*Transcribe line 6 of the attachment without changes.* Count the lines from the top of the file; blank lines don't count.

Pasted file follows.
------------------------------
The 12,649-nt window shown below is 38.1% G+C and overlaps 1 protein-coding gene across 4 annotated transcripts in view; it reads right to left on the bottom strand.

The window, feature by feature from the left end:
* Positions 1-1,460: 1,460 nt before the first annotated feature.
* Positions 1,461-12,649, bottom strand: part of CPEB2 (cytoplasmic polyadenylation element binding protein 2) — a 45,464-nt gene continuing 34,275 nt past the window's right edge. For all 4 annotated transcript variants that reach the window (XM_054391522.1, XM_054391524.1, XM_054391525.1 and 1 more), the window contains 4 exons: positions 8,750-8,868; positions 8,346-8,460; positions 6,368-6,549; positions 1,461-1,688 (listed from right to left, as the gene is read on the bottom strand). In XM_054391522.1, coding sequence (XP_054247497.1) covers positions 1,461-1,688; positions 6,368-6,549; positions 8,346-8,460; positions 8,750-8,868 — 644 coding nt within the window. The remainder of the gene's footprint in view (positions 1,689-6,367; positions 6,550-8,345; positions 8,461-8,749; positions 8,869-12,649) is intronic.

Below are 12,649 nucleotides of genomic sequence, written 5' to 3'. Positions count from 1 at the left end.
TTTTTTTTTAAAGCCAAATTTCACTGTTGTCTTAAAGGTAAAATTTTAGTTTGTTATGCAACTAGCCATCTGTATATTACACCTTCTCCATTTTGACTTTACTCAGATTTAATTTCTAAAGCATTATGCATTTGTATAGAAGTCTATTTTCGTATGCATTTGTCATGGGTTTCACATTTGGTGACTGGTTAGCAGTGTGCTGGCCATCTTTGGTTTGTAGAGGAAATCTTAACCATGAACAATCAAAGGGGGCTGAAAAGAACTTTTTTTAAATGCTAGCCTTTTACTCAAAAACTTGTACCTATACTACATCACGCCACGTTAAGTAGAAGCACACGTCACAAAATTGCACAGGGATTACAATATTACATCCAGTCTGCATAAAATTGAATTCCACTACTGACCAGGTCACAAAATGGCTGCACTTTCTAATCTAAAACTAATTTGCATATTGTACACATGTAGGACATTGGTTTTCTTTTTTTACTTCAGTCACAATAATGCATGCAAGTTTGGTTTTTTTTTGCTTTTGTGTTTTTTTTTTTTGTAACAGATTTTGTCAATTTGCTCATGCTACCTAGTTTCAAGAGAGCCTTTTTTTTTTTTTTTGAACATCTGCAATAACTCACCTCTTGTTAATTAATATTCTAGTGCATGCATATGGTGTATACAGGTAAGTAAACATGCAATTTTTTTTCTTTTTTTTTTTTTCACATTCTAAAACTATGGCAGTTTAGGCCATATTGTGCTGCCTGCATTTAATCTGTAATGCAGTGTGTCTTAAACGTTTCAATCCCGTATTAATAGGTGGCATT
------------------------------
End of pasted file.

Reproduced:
TTTTTTTTTAAAGCCAAATTTCACTGTTGTCTTAAAGGTAAAATTTTAGTTTGTTATGCAACTAGCCATCTGTATATTACACCTTCTCCATTTTGACTTTACTCAGATTTAATTTCTAAAGCATTATGCATTTGTATAGAAGTCTATTTTCGTATGCATTTGTCATGGGTTTCACATTTGGTGACTGGTTAGCAGTGTGCTGGCCATCTTTGGTTTGTAGAGGAAATCTTAACCATGAACAATCAAAGGGGGCTGAAAAGAACTTTTTTTAAATGCTAGCCTTTTACTCAAAAACTTGTACCTATACTACATCACGCCACGTTAAGTAGAAGCACACGTCACAAAATTGCACAGGGATTACAATATTACATCCAGTCTGCATAAAATTGAATTCCACTACTGACCAGGTCACAAAATGGCTGCACTTTCTAATCTAAAACTAATTTGCATATTGTACACATGTAGGACATTGGTTTTCTTTTTTTACTTCAGTCACAATAATGCATGCAAGTTTGGTTTTTTTTTGCTTTTGTGTTTTTTTTTTTTGTAACAGATTTTGTCAATTTGCTCATGCTACCTAGTTTCAAGAGAGCCTTTTTTTTTTTTTTTGAACATCTGCAATAACTCACCTCTTGTTAATTAATATTCTAGTGCATGCATATGGTGTATACAGGTAAGTAAACATGCAATTTTTTTTCTTTTTTTTTTTTTCACATTCTAAAACTATGGCAGTTTAGGCCATATTGTGCTGCCTGCATTTAATCTGTAATGCAGTGTGTCTTAAACGTTTCAATCCCGTATTAATAGGTGGCATT